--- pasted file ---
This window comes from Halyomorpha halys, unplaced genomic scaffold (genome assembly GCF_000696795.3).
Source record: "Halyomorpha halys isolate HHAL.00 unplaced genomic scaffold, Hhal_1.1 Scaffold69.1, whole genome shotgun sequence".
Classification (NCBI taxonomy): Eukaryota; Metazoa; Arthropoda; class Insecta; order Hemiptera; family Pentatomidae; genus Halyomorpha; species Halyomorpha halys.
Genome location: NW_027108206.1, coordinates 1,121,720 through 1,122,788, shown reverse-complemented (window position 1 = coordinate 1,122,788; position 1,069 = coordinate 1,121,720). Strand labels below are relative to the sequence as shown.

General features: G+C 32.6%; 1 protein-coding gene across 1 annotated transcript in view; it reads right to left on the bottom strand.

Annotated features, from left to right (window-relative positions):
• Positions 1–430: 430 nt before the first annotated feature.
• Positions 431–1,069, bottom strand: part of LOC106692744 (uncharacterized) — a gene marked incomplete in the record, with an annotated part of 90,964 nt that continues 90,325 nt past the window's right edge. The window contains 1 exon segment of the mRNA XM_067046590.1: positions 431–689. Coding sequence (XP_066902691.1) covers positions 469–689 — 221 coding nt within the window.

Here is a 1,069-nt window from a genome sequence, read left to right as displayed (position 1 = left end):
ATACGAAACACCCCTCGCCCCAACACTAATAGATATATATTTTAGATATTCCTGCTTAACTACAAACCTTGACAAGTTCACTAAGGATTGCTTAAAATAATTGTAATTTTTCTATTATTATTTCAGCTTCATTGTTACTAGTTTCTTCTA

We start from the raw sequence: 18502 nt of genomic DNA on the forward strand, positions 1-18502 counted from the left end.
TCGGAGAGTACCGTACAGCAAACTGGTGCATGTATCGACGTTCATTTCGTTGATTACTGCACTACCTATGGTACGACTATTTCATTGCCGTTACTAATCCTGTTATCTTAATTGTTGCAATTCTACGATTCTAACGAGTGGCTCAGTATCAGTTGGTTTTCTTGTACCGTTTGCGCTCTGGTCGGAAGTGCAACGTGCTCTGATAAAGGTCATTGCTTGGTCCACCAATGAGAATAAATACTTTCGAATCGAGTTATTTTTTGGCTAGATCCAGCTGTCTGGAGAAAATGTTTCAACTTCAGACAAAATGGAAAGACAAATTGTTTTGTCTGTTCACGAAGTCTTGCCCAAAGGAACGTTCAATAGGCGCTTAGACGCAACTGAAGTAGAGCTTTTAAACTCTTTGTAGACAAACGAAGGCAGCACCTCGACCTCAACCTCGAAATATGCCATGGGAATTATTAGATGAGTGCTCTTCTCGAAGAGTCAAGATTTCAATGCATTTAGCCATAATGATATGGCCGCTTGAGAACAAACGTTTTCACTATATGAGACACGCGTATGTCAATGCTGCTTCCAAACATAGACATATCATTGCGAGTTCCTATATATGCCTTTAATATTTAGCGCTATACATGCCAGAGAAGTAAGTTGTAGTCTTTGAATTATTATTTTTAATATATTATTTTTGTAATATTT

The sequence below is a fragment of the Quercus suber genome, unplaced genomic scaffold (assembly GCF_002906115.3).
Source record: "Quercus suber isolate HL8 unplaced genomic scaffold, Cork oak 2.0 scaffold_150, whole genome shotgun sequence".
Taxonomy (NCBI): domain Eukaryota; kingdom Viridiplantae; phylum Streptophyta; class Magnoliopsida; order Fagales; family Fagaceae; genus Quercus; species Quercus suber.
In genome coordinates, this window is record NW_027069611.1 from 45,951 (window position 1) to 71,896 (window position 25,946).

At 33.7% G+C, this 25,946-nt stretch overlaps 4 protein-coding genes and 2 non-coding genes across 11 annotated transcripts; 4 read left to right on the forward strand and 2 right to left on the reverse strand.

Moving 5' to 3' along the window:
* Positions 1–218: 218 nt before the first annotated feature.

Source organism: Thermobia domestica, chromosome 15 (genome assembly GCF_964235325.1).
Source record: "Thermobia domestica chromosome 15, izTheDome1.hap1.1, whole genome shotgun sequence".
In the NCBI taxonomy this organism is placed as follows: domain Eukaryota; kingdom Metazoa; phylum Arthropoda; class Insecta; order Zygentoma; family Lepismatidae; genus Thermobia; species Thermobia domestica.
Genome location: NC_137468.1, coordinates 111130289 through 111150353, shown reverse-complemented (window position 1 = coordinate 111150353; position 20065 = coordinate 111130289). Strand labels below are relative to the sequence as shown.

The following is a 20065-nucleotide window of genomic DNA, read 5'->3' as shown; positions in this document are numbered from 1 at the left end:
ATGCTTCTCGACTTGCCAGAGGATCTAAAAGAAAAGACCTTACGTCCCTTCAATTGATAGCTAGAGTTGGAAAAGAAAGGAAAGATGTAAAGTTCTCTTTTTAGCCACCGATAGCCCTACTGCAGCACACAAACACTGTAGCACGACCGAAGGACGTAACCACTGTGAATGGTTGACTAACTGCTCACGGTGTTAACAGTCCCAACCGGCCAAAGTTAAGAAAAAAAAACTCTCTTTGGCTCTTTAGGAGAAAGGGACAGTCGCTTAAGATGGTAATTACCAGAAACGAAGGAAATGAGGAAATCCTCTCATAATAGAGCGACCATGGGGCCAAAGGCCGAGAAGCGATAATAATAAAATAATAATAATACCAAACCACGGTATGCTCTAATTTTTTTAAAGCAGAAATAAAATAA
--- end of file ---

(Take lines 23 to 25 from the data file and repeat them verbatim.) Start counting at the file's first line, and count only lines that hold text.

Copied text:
Genome location: NC_137468.1, coordinates 111130289 through 111150353, shown reverse-complemented (window position 1 = coordinate 111150353; position 20065 = coordinate 111130289). Strand labels below are relative to the sequence as shown.

The following is a 20065-nucleotide window of genomic DNA, read 5'->3' as shown; positions in this document are numbered from 1 at the left end:
ATGCTTCTCGACTTGCCAGAGGATCTAAAAGAAAAGACCTTACGTCCCTTCAATTGATAGCTAGAGTTGGAAAAGAAAGGAAAGATGTAAAGTTCTCTTTTTAGCCACCGATAGCCCTACTGCAGCACACAAACACTGTAGCACGACCGAAGGACGTAACCACTGTGAATGGTTGACTAACTGCTCACGGTGTTAACAGTCCCAACCGGCCAAAGTTAAGAAAAAAAAACTCTCTTTGGCTCTTTAGGAGAAAGGGACAGTCGCTTAAGATGGTAATTACCAGAAACGAAGGAAATGAGGAAATCCTCTCATAATAGAGCGACCATGGGGCCAAAGGCCGAGAAGCGATAATAATAAAATAATAATAATACCAAACCACGGTATGCTCTAATTTTTTTAAAGCAGAAATAAAATAA